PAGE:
By Les Jeter
Embarking on an adaptive reuse development is no small task. It takes a dynamic team that has the vision and fortitude to overcome challenges. Adaptive reuse projects also represent a significant investment in a community and a belief in the long-term growth of an area. These projects have become increasingly popular in recent years as demand for infill development rises and access to raw, developable land becomes scarcer.
The adage that big rewards require big risks certainly applies to adaptive reuse projects. There is significant inherent risk on multiple levels, including working with an older property (which may or may not be dilapidated) and trying to transform a structure from its original use to something else entirely.
This risk profile gives even seasoned developers pause and should encourage any team considering an adaptive reuse project to ensure they undertake a proper due diligence review before closing a deal. Understanding the existing conditions of sites and buildings under consideration for adaptive reuse is crucial to develop a full risk management picture and making an informed decision.
What is Due Diligence?
At its foundational level, due diligence is a review of an existing building or site to identify significant conditions that will affect the feasibility and cost of redeveloping that building or site. Another perspective is that professional due diligence provides insights before a deal closes. The findings can add confidence to move forward or at least identify areas of concern and prevent headaches later by avoiding a site if it doesn’t meet the financial criteria for the project.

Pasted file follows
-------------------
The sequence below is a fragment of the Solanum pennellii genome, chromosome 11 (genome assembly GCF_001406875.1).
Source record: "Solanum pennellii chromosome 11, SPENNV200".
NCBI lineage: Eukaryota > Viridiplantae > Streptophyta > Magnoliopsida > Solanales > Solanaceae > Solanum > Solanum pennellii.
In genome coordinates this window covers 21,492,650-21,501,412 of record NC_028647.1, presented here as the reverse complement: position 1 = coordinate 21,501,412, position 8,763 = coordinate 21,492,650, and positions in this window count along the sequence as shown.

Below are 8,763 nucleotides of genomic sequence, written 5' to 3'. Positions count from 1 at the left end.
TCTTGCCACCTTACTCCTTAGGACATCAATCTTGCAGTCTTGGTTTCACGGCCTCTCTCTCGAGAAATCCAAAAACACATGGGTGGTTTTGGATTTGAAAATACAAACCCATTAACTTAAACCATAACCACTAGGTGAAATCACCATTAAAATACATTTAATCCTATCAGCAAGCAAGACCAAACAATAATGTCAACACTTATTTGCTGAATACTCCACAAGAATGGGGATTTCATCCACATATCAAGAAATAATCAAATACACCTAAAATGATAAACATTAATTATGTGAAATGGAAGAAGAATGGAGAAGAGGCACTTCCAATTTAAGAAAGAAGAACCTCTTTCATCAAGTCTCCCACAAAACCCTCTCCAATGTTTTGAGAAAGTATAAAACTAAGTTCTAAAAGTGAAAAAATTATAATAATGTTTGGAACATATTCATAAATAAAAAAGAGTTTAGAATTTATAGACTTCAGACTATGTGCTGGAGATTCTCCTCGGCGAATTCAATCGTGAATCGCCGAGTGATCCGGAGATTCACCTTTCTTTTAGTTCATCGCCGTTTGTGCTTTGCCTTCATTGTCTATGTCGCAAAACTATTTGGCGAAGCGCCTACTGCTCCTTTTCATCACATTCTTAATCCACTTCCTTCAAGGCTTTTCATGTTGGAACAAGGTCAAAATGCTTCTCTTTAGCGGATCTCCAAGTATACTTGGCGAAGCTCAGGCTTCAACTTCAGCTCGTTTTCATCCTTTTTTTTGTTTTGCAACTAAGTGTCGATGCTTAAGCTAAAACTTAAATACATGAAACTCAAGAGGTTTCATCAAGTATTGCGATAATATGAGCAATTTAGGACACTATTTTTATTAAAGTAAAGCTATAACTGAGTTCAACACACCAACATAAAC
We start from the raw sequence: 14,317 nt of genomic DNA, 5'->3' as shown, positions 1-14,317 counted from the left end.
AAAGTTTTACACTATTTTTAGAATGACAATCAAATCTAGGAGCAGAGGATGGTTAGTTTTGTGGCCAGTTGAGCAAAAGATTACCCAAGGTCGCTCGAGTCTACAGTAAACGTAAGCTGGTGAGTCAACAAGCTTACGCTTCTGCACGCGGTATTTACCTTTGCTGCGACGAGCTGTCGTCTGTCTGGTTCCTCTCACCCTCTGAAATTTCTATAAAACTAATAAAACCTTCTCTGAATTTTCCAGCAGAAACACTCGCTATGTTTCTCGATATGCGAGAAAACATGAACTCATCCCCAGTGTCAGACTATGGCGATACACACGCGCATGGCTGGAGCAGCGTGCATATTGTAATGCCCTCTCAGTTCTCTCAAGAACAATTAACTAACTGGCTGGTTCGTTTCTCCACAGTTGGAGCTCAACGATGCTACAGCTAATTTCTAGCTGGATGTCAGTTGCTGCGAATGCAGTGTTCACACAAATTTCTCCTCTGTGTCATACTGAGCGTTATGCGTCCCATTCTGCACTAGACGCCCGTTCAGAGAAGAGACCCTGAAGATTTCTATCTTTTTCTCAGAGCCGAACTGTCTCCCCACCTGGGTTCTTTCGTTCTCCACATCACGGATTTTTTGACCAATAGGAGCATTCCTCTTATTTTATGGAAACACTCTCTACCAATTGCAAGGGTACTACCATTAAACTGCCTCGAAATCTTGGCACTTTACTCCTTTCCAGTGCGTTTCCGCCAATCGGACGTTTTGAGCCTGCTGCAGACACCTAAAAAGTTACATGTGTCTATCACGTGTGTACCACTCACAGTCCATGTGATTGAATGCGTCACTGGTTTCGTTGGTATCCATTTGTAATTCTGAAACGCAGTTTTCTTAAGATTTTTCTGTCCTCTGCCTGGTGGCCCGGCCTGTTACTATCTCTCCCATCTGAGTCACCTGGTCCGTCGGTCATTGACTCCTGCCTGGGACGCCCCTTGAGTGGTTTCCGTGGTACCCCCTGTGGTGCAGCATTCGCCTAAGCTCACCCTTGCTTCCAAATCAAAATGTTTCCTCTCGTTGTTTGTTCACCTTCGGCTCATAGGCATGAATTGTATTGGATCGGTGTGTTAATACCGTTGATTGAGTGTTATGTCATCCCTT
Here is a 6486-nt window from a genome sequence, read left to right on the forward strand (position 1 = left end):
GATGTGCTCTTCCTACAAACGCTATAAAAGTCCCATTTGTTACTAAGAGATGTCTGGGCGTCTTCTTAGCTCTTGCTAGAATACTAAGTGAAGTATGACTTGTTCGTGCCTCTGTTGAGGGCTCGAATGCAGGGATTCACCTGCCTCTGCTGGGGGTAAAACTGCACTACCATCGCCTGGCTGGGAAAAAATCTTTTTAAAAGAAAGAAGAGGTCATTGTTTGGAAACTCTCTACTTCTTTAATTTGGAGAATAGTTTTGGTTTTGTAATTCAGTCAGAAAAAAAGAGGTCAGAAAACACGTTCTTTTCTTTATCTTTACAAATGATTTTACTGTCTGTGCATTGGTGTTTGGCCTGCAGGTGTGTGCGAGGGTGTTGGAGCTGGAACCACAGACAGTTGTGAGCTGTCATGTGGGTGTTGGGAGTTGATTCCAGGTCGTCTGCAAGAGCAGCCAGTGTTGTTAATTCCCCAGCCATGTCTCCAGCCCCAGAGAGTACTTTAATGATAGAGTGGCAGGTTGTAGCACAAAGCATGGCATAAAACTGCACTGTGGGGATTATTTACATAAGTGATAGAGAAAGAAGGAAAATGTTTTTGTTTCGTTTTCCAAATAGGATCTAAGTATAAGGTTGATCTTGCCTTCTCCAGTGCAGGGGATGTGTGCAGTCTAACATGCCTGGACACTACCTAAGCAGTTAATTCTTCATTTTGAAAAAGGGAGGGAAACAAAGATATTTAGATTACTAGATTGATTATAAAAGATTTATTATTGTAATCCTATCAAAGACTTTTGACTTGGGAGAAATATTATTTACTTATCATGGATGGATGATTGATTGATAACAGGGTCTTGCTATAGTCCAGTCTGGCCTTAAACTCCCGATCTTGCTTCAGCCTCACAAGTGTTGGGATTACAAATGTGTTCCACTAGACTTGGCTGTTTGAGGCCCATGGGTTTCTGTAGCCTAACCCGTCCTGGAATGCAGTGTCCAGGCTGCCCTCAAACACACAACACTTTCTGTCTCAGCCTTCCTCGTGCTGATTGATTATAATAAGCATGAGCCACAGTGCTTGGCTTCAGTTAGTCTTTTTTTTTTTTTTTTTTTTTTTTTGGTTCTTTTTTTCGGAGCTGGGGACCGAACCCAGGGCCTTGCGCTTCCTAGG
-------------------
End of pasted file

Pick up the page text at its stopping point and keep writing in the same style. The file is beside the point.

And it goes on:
Due diligence investigations typically include a “walk-through” and “walk-around” survey of the structure by experienced professionals who can identify existing problems as well as emerging or potential concerns by visual observation. This process is best captured in three phases:
- Phase One: Conduct a preliminary site assessment that includes historical research and collecting any existing information about a building or site. Resources include historical records, insurance documentation and maps, and photos of the building and surrounding area.
- Phase Two: An on-site walk-through survey to document existing conditions through images and field notes. That documentation typically focuses on physical condition of a structure and those conditions visible to get a better understanding of potential problems.
- Phase Three: Prepare a detailed report that outlines what information has been gathered about a building or site and identifies potential items of concern as well as provides general guidance on what actions will be required for the project to move forward as planned.
This due diligence report will provide a clearer picture of known or potential challenges present in an existing structure. For example, is the roof salvageable? Is the building structurally sound? Is evidence of water damage acute or could there be significant issues lurking behind walls and under floors?